A RAILWAY thug smashed a “critical piece” of safety equipment at Sunderland Station, potentially putting lives at risk a court was told.
Crystan Wilson wrecked the dry-riser, which is used by fire crews to gain access to water in the event of a blaze, causing £178 of damage, Sunderland magistrates heard.
The 21-year-old, who is back behind bars after being recalled to serve the remainder of a burglary sentence, managed to clock up three offences on three separate occasions at the city’s train station in October, including one of trespassing on the tracks,
Wilson, whose address was given in court as HMP Durham, started his crime spree on October 1, when he lost his temper during an argument with his girlfriend, prosecutor Jeanette Smith said.
“The most serious matter is the damage to the dry riser,” Mrs Smith told the court. “The aggravating factor is that it is there to enable the fire service to access water quickly to put out a fire.
“It is described as a critical piece of firefighting equipment and needs to be at the highest level of working order.”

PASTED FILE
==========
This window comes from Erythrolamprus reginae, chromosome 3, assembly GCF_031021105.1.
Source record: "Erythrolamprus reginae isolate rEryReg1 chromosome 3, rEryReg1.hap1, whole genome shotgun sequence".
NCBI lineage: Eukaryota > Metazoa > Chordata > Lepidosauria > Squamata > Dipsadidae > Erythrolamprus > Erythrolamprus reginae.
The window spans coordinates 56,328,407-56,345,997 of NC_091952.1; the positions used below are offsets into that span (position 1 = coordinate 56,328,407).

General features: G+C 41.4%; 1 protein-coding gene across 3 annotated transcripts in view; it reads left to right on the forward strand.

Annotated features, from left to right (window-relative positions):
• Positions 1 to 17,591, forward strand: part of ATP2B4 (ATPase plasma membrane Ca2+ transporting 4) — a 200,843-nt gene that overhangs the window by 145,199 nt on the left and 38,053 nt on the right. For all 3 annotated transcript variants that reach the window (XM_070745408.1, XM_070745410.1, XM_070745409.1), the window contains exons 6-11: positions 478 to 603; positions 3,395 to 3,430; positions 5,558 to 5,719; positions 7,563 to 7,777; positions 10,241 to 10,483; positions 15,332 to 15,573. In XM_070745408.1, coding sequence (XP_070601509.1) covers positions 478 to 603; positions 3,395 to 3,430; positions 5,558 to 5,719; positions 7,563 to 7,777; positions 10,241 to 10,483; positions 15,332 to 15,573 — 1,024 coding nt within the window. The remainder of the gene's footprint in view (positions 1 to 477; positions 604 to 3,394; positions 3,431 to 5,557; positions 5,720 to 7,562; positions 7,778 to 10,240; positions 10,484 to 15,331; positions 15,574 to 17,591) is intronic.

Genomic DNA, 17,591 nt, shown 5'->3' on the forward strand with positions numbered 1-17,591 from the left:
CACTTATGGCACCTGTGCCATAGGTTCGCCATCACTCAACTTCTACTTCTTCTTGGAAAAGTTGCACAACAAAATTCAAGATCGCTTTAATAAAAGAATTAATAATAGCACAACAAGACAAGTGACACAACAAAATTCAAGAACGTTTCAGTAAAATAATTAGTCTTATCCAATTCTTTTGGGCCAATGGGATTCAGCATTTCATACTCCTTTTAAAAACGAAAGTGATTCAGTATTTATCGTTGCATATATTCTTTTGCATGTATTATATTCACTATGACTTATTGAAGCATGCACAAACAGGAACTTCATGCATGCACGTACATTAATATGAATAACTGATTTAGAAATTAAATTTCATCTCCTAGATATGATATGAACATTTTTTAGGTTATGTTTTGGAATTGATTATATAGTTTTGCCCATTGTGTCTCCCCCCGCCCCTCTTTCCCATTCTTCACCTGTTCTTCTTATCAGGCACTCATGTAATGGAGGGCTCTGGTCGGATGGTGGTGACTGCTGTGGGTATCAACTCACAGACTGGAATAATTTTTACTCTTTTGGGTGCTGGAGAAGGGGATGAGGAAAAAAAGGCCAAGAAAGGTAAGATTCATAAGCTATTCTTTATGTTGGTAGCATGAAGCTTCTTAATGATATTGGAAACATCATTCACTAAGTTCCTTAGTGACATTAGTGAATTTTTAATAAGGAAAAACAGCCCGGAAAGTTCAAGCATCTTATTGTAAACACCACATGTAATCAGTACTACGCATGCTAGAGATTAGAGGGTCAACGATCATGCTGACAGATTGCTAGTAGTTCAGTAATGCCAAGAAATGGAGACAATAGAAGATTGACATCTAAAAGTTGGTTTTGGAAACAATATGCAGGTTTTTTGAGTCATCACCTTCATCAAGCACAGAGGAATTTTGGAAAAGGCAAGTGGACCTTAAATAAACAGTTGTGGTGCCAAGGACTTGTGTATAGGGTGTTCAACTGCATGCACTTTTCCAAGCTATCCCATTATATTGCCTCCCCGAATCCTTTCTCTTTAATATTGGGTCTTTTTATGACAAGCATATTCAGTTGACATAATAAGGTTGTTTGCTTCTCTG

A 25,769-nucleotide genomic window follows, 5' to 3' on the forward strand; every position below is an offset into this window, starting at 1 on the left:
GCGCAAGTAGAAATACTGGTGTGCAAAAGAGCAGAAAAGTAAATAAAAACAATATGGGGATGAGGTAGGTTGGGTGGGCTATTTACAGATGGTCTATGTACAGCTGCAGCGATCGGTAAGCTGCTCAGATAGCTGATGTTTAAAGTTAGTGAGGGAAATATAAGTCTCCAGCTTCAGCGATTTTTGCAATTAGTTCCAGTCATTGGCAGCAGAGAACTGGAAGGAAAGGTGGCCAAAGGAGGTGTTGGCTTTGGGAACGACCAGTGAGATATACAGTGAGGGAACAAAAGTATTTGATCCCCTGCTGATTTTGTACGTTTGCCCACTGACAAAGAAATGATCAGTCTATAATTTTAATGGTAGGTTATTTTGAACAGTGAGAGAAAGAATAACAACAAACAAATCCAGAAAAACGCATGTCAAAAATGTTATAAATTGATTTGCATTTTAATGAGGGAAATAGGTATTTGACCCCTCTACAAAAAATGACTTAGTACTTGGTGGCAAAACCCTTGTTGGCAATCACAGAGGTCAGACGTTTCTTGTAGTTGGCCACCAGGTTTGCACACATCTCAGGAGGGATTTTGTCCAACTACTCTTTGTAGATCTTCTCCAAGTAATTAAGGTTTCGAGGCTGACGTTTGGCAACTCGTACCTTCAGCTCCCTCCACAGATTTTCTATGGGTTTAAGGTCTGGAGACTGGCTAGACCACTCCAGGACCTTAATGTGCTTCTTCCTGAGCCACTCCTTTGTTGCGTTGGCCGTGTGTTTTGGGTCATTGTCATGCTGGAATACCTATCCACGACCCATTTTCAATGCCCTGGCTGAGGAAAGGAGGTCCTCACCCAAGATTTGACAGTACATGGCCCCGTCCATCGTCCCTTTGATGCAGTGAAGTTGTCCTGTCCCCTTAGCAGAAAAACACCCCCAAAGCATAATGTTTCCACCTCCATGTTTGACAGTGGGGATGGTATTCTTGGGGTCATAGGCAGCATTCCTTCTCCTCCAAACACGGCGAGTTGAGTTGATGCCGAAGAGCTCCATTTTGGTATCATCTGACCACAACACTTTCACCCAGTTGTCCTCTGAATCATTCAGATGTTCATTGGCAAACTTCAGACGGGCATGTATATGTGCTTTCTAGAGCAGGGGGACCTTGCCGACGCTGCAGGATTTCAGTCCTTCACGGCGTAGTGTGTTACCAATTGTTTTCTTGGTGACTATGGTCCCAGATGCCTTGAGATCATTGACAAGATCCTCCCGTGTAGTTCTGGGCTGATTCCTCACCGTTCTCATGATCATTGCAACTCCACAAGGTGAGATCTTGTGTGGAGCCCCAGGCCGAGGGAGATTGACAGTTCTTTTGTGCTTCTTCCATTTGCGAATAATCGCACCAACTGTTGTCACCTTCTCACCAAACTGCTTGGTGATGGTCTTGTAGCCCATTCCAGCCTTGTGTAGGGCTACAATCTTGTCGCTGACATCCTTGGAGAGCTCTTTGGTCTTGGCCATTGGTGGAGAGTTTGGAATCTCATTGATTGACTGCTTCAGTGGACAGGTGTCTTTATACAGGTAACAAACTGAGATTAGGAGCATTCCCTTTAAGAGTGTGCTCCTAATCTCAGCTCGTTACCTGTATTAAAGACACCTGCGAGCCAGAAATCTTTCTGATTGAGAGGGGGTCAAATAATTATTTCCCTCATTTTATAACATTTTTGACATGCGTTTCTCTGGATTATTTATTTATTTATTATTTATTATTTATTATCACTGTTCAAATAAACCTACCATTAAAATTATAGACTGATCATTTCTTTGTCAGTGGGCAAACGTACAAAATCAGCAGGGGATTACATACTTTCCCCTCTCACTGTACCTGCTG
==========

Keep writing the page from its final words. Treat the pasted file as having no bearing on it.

Wilson was seen on CCTV arriving at the station on the Tuesday evening with a female, before kicking out at the dry riser, causing the cover to crack before collapsing in on itself.
When showed the footage, Wilson told officers he had lost his temper while arguing with his girlfriend. He later pleaded guilty to criminal damage.
Just over a fortnight later, on October 16, Wilson was back at the station, and CCTV footage showed him go down on to the tracks. He pleaded guilty to trespassing on the railway.
He also admitted behaving in an offensive manner on the railway. The offence was committed just a week later, on October 23, when he was asked to leave the station, after being seen loitering with two others without a ticket. He swore twice at the staff member, who felt compelled to apologise to passers-by.
Willie Johnstone, defending, said: “This was obviously unacceptable behaviour, and Crystan Wilson realises that.
“Perhaps the most serious was the trespass incident. He says one of his friends had taken his necklace off and thrown it on to the railway track, and he went down to retrieve it.
“It’s just not acceptable. Not only did he put his own life in jeopardy, but he put members of the public in danger also.
“The common thread seems to be an alcohol problem. While he was in young offenders’ he took part in a course to address his drinking. Unfortunately, he turned 21 and that’s why he is in Durham Prison. He is not going to be released from custody for another five months.”
Magistrates sentenced Wilson to an 18-month conditional discharge. He was also ordered to pay £178.60 in compensation to Northern Rail when he is released from prison on May 29